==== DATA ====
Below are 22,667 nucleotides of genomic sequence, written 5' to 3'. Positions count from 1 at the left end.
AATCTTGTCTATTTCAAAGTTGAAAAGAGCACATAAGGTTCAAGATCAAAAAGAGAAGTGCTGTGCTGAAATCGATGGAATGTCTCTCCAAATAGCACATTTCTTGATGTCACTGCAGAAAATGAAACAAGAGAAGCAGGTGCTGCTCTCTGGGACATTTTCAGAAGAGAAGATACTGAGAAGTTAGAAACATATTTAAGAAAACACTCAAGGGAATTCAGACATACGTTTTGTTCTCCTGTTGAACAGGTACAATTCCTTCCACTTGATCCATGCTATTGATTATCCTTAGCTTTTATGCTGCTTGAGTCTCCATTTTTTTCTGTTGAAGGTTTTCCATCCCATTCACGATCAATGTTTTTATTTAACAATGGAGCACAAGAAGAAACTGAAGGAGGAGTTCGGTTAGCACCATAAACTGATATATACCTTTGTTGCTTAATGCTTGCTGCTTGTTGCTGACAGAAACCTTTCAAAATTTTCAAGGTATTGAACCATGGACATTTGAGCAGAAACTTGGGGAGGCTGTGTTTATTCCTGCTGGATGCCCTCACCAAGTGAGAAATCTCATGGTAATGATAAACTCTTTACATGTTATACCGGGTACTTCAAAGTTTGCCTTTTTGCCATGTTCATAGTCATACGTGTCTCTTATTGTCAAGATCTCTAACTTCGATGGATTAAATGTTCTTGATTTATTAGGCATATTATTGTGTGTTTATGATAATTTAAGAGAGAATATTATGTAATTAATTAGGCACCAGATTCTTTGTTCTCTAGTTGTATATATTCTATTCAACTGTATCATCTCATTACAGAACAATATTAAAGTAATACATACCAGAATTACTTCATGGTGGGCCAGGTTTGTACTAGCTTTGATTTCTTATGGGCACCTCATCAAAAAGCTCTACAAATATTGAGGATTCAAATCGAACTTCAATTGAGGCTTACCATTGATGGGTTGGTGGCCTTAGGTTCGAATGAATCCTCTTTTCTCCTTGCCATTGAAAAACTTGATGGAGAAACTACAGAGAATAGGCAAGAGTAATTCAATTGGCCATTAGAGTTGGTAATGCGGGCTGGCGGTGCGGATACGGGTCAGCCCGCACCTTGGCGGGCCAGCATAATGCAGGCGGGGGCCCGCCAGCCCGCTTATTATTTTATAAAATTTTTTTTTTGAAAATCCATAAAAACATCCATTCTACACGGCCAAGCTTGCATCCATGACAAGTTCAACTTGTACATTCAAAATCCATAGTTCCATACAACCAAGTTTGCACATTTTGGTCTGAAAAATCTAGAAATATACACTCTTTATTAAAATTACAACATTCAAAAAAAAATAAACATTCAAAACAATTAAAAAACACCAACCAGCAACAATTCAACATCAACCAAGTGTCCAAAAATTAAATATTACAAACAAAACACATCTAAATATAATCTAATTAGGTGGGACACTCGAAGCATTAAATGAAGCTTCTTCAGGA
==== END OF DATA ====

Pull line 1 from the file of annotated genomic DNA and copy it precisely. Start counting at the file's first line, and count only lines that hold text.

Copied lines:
Below are 22,667 nucleotides of genomic sequence, written 5' to 3'. Positions count from 1 at the left end.